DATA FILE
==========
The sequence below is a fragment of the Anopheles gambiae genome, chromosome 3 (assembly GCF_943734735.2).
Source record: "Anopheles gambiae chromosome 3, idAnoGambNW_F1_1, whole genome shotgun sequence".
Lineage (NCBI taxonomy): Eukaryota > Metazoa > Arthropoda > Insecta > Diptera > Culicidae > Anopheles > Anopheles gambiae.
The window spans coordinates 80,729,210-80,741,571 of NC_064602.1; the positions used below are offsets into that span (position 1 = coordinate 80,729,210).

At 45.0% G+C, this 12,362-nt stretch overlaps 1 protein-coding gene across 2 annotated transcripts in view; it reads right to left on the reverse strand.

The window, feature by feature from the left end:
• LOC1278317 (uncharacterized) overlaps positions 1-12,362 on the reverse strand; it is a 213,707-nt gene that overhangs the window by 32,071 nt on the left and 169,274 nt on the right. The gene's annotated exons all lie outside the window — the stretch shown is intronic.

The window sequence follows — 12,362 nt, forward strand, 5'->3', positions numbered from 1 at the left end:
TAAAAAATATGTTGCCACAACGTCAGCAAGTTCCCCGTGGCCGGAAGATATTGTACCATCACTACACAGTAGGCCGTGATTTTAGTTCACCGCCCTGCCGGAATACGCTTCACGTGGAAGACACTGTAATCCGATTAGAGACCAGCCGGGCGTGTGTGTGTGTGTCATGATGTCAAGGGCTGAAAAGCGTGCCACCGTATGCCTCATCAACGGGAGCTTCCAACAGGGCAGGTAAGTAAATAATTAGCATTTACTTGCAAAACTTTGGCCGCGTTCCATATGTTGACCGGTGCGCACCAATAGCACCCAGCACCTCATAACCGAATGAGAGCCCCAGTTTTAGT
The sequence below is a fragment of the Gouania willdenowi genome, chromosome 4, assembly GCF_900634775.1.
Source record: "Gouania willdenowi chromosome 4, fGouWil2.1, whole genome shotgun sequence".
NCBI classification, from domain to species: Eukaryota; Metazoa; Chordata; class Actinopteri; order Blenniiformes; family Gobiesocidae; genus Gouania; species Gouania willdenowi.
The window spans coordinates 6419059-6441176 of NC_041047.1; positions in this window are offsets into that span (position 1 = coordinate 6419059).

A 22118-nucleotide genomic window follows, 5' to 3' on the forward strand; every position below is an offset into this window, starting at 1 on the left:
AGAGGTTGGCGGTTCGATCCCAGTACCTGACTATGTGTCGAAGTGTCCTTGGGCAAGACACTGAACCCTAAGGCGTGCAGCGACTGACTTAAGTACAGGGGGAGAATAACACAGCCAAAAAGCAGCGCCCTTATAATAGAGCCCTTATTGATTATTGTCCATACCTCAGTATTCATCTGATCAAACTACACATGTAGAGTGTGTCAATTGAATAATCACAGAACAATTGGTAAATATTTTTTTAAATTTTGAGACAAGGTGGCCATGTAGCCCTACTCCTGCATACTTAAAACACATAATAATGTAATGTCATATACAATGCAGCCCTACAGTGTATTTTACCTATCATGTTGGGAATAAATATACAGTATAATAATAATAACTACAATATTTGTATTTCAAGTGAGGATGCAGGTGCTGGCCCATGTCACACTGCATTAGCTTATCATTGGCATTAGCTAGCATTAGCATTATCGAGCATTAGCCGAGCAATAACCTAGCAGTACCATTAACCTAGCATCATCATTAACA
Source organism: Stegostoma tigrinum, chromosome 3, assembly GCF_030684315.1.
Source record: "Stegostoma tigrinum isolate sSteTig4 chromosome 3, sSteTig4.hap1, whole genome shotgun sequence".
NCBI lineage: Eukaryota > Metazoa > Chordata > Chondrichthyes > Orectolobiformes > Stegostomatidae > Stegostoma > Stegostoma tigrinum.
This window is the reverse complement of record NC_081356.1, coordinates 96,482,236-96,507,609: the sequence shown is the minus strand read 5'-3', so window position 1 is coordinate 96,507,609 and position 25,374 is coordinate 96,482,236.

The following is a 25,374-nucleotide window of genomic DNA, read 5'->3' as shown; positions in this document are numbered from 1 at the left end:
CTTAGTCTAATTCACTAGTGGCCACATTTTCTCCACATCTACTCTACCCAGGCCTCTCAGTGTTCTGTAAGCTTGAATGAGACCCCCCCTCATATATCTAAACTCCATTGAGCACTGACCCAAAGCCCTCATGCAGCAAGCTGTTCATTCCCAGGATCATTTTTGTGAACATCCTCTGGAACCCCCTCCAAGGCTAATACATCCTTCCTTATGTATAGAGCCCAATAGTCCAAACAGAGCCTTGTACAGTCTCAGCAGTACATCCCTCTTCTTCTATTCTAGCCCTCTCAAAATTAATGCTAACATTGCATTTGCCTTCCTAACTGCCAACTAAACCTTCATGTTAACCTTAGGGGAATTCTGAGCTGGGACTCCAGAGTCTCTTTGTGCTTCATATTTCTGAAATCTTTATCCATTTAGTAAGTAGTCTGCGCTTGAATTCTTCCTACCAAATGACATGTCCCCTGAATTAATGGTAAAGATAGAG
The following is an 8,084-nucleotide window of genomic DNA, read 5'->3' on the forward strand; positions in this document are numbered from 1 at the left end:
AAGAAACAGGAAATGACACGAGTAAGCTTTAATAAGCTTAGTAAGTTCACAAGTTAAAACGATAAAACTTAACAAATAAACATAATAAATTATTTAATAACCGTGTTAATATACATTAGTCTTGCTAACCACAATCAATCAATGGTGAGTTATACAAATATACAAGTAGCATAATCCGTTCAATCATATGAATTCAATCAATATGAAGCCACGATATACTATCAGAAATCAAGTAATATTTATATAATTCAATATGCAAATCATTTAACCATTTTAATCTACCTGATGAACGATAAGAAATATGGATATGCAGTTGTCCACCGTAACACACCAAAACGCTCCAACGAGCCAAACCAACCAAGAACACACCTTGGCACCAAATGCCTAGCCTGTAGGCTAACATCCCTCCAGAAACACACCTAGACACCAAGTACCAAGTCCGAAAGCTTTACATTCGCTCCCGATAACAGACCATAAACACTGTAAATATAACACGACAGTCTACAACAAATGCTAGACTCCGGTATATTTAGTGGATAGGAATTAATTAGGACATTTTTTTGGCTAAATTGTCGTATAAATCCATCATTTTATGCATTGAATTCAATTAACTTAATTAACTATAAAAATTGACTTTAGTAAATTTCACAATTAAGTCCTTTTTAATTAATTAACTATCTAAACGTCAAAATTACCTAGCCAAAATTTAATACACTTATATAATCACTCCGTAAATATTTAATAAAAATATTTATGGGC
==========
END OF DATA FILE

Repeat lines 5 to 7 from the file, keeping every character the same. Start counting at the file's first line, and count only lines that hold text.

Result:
At 45.0% G+C, this 12,362-nt stretch overlaps 1 protein-coding gene across 2 annotated transcripts in view; it reads right to left on the reverse strand.

The window, feature by feature from the left end:
• LOC1278317 (uncharacterized) overlaps positions 1-12,362 on the reverse strand; it is a 213,707-nt gene that overhangs the window by 32,071 nt on the left and 169,274 nt on the right. The gene's annotated exons all lie outside the window — the stretch shown is intronic.